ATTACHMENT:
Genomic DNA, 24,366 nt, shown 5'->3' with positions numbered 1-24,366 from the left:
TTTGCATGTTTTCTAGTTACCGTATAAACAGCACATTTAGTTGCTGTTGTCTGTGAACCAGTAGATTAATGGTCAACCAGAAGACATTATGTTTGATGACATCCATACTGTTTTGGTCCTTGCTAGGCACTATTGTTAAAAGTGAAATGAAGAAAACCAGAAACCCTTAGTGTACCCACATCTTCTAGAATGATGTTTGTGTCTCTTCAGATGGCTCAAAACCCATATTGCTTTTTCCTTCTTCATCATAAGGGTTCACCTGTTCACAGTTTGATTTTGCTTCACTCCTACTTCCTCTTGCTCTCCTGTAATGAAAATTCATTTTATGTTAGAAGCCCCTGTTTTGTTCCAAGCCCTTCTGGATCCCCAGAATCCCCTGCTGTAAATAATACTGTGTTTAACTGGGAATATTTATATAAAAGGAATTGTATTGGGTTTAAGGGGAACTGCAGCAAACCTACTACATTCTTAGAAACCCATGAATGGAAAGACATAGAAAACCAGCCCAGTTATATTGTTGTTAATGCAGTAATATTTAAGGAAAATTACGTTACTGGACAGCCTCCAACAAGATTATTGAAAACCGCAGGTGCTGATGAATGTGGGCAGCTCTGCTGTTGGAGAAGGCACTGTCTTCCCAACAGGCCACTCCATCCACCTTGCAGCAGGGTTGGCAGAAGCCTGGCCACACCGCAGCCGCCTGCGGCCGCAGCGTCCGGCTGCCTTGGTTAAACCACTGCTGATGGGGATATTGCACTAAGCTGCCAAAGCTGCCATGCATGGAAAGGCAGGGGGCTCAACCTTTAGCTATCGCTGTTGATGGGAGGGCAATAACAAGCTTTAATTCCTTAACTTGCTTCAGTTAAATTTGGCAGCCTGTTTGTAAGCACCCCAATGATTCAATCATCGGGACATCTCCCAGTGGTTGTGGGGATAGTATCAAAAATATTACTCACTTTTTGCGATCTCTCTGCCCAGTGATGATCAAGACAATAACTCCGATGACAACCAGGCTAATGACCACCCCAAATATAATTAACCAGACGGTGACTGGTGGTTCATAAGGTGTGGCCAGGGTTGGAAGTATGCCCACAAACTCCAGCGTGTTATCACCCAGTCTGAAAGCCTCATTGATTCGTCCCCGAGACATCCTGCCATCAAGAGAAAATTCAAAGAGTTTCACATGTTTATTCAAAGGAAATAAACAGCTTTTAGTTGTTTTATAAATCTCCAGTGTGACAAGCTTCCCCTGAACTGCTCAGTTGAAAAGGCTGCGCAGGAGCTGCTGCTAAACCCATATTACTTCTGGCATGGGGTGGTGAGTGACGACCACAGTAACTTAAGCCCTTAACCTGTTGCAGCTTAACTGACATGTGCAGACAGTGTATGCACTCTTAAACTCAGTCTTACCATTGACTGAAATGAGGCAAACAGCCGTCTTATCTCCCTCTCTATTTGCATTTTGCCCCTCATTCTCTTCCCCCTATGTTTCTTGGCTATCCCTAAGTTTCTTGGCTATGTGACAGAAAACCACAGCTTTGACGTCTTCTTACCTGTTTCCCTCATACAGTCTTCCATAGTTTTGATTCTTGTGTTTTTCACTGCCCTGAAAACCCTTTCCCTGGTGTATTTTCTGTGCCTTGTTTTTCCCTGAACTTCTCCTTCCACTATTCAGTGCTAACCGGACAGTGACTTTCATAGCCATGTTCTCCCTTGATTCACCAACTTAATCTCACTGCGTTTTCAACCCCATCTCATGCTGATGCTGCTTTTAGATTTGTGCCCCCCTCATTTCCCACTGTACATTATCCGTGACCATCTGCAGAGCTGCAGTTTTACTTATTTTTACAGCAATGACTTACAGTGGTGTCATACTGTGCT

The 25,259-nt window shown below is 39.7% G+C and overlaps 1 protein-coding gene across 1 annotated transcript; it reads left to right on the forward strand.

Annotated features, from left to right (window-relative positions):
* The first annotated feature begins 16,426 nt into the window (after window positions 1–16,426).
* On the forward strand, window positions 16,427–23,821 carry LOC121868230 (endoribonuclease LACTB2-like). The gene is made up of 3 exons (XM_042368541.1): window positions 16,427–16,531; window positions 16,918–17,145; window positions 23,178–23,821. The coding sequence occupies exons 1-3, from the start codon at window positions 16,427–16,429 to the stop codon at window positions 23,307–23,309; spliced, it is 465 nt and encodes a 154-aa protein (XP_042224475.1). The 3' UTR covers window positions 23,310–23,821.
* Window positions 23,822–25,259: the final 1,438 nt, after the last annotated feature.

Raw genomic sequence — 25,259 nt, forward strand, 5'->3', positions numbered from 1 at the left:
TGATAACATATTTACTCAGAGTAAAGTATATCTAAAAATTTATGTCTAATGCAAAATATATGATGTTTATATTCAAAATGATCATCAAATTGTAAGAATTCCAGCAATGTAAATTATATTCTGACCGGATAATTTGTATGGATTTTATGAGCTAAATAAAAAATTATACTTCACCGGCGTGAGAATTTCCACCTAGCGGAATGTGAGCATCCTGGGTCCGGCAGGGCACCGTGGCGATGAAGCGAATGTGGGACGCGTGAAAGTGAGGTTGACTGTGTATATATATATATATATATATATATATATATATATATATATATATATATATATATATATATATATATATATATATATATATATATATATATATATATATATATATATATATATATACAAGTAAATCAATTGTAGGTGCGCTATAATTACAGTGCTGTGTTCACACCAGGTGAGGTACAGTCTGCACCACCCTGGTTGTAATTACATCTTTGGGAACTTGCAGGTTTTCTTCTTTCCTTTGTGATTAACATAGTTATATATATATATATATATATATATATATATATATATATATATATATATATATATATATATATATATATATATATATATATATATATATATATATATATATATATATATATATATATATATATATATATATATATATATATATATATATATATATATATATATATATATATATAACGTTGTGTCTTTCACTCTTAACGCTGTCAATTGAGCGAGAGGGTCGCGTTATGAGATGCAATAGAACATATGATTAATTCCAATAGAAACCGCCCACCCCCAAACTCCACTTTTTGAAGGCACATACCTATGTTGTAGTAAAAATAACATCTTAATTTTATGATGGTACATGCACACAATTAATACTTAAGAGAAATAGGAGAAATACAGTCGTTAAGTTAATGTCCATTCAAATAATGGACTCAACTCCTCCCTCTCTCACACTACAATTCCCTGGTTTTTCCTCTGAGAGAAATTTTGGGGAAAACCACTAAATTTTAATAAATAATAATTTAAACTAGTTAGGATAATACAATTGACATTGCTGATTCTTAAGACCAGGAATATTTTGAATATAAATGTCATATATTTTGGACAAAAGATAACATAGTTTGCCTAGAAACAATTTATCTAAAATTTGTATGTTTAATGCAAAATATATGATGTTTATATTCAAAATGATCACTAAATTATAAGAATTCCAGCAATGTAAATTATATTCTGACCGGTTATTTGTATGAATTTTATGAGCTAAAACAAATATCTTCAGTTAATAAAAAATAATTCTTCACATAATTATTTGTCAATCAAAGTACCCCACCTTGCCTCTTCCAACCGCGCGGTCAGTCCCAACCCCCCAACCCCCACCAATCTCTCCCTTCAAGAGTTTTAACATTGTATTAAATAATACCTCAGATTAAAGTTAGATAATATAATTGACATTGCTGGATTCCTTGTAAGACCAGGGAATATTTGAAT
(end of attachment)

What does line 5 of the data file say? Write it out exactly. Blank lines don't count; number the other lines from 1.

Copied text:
* The first annotated feature begins 16,426 nt into the window (after window positions 1–16,426).